California’s Low Carbon Fuel Standard (LCFS), followed by federal incentives for biomass-based fuels production, has spurred renewable diesel (RD) production in the US and consequently transformed the global feedstock trade landscape, according to the country’s Department of Agriculture (USDA).

Canadian emissions cap would curtail oil and gas production, reduce GDP by C$282 bln over 10 years

Under a Canadian emissions cap, oil and gas producers would reduce output rather than invest in carbon capture and sequestration (CCS), resulting in a C$282 billion ($205 billion) decline in GDP over the next 10 years, according to a report commissioned by the province of Alberta.

National Audubon Society, US grassland projects developer team up for carbon crediting programme

A wildlife habitat initiative from the National Audubon Society (Audubon) and a Texas-based grasslands carbon project developer announced Tuesday a partnership to establish a carbon crediting programme for landowners who implement regenerative land management practices.

US forest carbon firms extend IFM collaboration to northeastern US

Two US forest carbon firms have announced the expansion of their successful collaboration into the northeastern region of the US, targeting over 200,000 landowners with forestlands ranging from 40 to 5,000 acres.

Canadian project developer to generate voluntary carbon credits with British Columbia First Nation

An agreement signed between a northwestern British Columbia First Nation and a Vancouver-based project developer will see the generation of voluntary carbon offsets via improvement of 1.1 million hectares (2.7 million acres) of forest, the duo announced Tuesday.

Canadian think tank looks to support first-time voluntary carbon removal buyers

The first-time purchase of CO2 removal (CDR) credits by a Canadian innovation hub offers key learnings for other new buyers, according to a case study published Tuesday.


Bidless quarterly NZ carbon permit auction fails to clear

The second New Zealand ETS auction for 2024 has failed to clear due to a lack of demand, with not a single bid being submitted as allowances in the secondary market trade below the auction floor.

INTERVIEW: Industry actors team up to create scalable, flexible biochar ACCU method

An industry collaboration has submitted an idea to develop a methodology to generate Australian Carbon Credit Units (ACCUs) from biochar creation, aiming for a design as scalable and flexible as possible.

Shell announces acquisition of Pavilion Energy

Singapore-based Shell subsidiary Shell Eastern has acquired Pavilion Energy, including its LNG and carbon trading business, the companies announced Tuesday.

China thermal power declines in May, renewable energy expansion continues

China saw its domestic thermal power generation decline last month, while hydro and solar power production continued to post strong annual growth amid increasingly optimistic expectations about the country’s decarbonisation path.

Australian opposition lays out plans for nuclear energy

The Australian opposition Coalition is proposing to have two nuclear power stations up and running in the country by 2035 and 2037, and seven in operation “before 2050” as part of its climate and energy policy that it will take to the next election.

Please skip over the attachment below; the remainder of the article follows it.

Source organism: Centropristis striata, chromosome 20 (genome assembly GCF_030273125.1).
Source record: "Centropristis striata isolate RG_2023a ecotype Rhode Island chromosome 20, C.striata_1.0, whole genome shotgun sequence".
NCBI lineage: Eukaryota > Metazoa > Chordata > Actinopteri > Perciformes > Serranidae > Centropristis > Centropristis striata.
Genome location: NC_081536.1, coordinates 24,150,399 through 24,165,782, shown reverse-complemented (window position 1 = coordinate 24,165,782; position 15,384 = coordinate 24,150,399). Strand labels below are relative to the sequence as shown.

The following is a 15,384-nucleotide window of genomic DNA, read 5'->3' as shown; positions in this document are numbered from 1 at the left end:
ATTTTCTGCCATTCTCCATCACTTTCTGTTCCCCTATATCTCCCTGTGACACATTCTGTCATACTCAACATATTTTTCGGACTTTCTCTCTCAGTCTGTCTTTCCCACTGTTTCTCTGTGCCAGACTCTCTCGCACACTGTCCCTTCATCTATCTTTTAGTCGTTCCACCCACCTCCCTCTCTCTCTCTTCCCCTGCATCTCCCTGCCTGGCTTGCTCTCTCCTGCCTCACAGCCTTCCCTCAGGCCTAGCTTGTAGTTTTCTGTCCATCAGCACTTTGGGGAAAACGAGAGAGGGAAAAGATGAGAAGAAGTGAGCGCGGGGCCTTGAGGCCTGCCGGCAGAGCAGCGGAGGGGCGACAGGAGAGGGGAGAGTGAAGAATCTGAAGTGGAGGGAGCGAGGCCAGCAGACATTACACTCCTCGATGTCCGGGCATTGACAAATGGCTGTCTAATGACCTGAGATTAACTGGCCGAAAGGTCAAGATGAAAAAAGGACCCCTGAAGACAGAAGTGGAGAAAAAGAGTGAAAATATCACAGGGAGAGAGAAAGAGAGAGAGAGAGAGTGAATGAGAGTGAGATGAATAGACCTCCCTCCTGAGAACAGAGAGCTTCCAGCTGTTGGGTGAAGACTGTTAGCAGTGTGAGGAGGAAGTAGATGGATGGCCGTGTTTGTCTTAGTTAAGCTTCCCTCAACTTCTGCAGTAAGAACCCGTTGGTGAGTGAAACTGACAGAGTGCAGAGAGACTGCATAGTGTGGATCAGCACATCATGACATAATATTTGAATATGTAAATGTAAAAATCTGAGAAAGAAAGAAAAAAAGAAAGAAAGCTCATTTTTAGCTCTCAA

GEF Council agrees $170-mln spending on biodiversity

The Global Environmental Facility (GEF) Council approved Tuesday a $500 million spending package on environment, including nearly $170 mln on efforts to tackle biodiversity loss.

Conservation charity releases standard for certifying biodiversity uplift

A UK-based conservation charity released Tuesday a site-based biodiversity standard applicable to all land management projects, including habitat restoration, tree planting, and agroforestry initiatives.

Australian govt ringfences A$28.5 mln to restore the Great Barrier Reef

The Australian federal Labor government announced Tuesday an allocation of A$28.5 million ($18.9 mln) to support the restoration and rehabilitation of coastal habitats on the Great Barrier Reef.

Biodiversity Pulse: Tuesday June 18, 2024

A twice-weekly summary of our biodiversity news plus bite-sized updates from around the world. All articles in this edition are free to read (no subscription required).



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VdL 2.0 delayed – EU heads of states failed to reach a final agreement on Monday night about the distribution of top jobs in the EU following the European elections, even though Ursula von der Leyen appeared all but certain to secure her nomination for a second term as European Commission President, report Euractiv and Politico. The delay was attributed to the centre-right European People’s Party (EPP), which wanted to split the European Council presidency with the Socialists and Democrats (S&D), who nominated Portugal’s former prime minister Antonio Costa for the role. The EPP wants a bigger representation in Brussels following its victory at the June EU elections. A final decision is now expected to be made at the next EU summit, on 27-28 June.